The failures of this movie start with Scarlet herself, a female lead who is supposedly smart and highly educated and yet has acquired nothing in the way of common sense or wisdom, and is brazenly disrespectful of the antiquities she’s allegedly spent her lifetime studying. The second is that while the Philosopher’s Stone (or the Emerald Tablet, it has many names) is a fascinating legend that’s enriched by centuries of fantastic tales it is given no real weight or gravity in the script. Other than its power to heal, Scarlet never really expounds on why alchemy and the stone have remained a fascination among the world’s best minds for centuries or why she wants it. It’s presented here as something she wants, apparently just because her Daddy failed to get it for her. Also problematic is that when she and George solve its riddles their mumbo-jumbo makes about as much sense as the rationale for burning the witch in Monty Python and the Holy Grail (“We know she’s a witch if she’s made of wood. How do we know she’s made of wood? If she floats. What also floats? A duck! Precisely! Therefore if she weighs the same as a duck she’s a witch!”) Anyway, yes, I found my mind wandering during this movie.
Universal’s Blu-ray transfer is of course superb, although the shaky GoPro-style personal photography dictates that visual perfection is not a goal. Nevertheless the scenes above ground and many below are strikingly detailed and sharp in a video-ish way. As mentioned the visual device of the story being told through personal cameras is well devised and executed, and the video here doesn’t let it down in any way. While it’s not real eye candy there’s nothing to point to in the way of artifacts other than some occasional banding in the underwater sequences, which is always hard to nail down as far as it being inherent in the Blu-ray source or the display on playback.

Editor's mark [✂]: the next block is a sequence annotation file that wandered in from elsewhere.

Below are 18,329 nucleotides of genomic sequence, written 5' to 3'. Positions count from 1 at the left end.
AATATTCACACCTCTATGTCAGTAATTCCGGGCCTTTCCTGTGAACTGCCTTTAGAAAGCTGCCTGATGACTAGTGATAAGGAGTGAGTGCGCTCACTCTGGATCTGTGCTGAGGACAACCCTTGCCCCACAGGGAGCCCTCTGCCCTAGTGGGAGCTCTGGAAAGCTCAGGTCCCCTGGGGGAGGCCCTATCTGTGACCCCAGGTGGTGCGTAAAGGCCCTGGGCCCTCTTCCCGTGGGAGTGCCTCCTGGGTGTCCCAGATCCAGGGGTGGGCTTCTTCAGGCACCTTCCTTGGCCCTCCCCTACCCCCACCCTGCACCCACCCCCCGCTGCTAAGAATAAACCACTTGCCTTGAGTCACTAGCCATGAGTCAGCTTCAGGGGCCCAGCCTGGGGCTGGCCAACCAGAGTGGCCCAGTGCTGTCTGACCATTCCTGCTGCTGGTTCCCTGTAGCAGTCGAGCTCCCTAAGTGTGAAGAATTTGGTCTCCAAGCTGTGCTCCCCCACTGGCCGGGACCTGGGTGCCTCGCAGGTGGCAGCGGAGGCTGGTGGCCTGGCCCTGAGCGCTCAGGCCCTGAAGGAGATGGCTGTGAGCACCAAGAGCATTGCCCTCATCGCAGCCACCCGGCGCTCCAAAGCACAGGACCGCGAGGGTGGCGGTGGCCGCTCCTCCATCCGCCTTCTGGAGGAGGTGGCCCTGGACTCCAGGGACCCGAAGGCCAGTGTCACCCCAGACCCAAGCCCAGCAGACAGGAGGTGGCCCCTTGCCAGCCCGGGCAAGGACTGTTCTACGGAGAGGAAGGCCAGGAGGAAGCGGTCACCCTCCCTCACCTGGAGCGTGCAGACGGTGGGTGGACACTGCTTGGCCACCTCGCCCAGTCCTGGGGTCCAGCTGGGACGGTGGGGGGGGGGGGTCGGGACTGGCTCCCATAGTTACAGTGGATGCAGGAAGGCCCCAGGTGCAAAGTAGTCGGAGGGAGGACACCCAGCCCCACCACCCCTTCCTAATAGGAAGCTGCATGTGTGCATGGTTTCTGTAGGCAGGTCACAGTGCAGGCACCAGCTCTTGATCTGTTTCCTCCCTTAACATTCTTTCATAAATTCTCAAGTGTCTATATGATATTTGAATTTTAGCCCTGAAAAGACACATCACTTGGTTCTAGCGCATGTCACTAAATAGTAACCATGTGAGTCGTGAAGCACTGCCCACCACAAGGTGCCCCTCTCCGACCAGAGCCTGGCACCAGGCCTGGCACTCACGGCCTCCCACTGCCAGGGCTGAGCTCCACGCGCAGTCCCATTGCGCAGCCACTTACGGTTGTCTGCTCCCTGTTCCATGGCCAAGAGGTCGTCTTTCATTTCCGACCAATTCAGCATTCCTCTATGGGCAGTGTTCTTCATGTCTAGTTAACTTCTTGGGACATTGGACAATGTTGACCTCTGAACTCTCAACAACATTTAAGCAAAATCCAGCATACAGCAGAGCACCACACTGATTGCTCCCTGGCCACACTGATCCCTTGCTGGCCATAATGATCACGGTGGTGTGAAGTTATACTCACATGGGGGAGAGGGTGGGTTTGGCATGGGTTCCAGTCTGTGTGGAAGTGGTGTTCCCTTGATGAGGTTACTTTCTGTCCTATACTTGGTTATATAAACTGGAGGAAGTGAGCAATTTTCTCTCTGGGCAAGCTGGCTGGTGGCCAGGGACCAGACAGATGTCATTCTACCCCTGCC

The sound design is wildly inventive and startlingly effective! Convincing sound effects and dialog consistently pan throughout the soundfield in an expansive, and aggressive 360 degrees, mirroring the characters’ movement and doing much to create the environments of the catacombs and driving what suspense there is. It’s reminiscent of the precision and craft heard in Gravity, which is mighty praise. There are freaky sounds and voices at every turn, and they are genuinely unsettling at times. My theater room is in the basement of a three-story house and several times I’d have sworn what I was hearing was coming from upstairs! The bass is punchy, with real authority when called on. This is truly excellent sound design, showy and flawlessly executed. The only extra is a typically self-serving 4-minute EPK type thing.
I’m generally a person who gives horror movies more of a pass than critics do. To know where I’m coming from with that, recently I liked Deliver Us From Evil a little, The Conjuring and Insidious a lot, and regard Sinister as a recent classic in the genre. This is not in the class of any of those films, and other than the sound design is not worth the time, even for a rental. Move along people, nothing to see here …
- Shane Buettner